He believes Indian mascots are disrespectful, but said: “It would be interesting to get a sense of the diversity of opinion within a native community.”
Those communities vary widely.
Tommy Yazzie, superintendent of the Red Mesa school district on the Navajo Nation reservation, grew up when Navajo children were forced into boarding schools to disconnect them from their culture. Some were punished for speaking their native language. Today, he sees environmental issues as the biggest threat to his people.
The high school football team in his district is the Red Mesa Redskins.
“We just don’t think that (name) is an issue,” Yazzie said. “There are more important things like busing our kids to school, the water settlement, the land quality, the air that surrounds us. Those are issues we can take sides on.”
“Society, they think it’s more derogatory because of the recent discussions,” Yazzie said. “In its pure form, a lot of Native American men, you go into the sweat lodge with what you’ve got — your skin. I don’t see it as derogatory.”
Neither does Eunice Davidson, a Dakota Sioux who lives on the Spirit Lake reservation in North Dakota. “It more or less shows that they approve of our history,” she said.
Political Correctness is actually nothing more than censorship.It’s a censorship of words, thoughts, even dreams, by people who believe that not only are they the “smartest people on the room” but also the most caring.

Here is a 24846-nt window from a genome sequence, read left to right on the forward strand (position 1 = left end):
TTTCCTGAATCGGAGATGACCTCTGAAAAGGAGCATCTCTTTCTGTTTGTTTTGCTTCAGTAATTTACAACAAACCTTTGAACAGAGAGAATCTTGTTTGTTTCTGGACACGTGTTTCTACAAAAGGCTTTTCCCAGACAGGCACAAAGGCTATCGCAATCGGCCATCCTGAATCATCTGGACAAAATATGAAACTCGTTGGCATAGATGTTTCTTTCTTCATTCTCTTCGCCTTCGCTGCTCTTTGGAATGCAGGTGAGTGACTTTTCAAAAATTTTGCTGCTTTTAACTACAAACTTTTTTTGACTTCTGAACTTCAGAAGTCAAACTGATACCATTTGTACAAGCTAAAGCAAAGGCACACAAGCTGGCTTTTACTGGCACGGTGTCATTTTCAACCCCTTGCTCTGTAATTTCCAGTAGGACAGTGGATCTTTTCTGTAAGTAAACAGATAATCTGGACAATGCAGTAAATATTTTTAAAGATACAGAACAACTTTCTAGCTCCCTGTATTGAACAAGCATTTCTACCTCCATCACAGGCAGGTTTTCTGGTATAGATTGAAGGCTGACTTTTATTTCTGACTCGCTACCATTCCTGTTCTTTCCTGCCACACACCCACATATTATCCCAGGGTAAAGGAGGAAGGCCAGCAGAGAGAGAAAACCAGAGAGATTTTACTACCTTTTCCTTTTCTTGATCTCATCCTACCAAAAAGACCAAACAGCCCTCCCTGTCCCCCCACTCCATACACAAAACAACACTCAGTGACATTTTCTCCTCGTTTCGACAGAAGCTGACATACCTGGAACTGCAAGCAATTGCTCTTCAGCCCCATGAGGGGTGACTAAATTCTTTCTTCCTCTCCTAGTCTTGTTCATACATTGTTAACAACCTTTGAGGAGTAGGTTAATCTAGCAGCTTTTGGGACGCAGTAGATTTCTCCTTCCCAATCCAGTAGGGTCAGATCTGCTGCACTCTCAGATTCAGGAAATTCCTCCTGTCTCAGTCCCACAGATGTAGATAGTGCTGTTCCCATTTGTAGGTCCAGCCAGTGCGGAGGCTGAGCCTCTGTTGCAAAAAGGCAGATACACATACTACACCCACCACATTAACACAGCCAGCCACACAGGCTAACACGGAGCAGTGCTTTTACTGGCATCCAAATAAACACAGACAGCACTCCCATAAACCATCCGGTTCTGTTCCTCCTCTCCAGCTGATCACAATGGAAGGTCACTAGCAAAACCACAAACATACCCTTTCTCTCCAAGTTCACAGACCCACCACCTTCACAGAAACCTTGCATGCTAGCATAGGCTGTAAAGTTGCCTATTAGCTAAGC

And, because, in their own minds, they are the “smartest people on the room”, Liberals do not care what you and I think about the efforts toward changing the name of an NFL Franchise, they just want to show America and the wide, wide World how enlightened they are.
Pay no attention to the storied history of the Washington Franchise.,, say the Liberals, it is more important that those aggrieved get the notoriety that they deserve…and possible some remuneration.
Who will the Liberals try to get to get of their name, next? The Atlanta Braves, the Florida State Seminoles?
Distinguished actor Gary Oldham, Commissioner Gordon of Batman fame said that,
Political correctness has become a straightjacket.
Indeed it has.
If there had been this straightjacket in place back in the 1970s, Archie Bunker’s chair would not be sitting in a place of prominence in the Smithsonian Museum, as a tribute to one of the most successful, ground-breaking shows in television histor. “All in the Family”, revolved around an average working class stiff in New York. The program, produced by Norman Lear (himself a politically-active Liberal) made us laugh at our own misconceptions, while showing us that “sticks and stones, or life’s vicissitudes, may break our bones, or our hearts, but words will never hurt us”, and turned a character, who was originally planned to be an example of a hateful bigot, into a beloved television icon, as Americans identified with Archie…laughing with him, instead of at him.
This push to change the name of the Washington Redskins, led by a bunch of wussified “smartest people in the room”, including President Barack Hussein Obama, is , as ol’ Billy Shakespeare would have described it,
“Much Ado About Nothing”.
Until He Comes,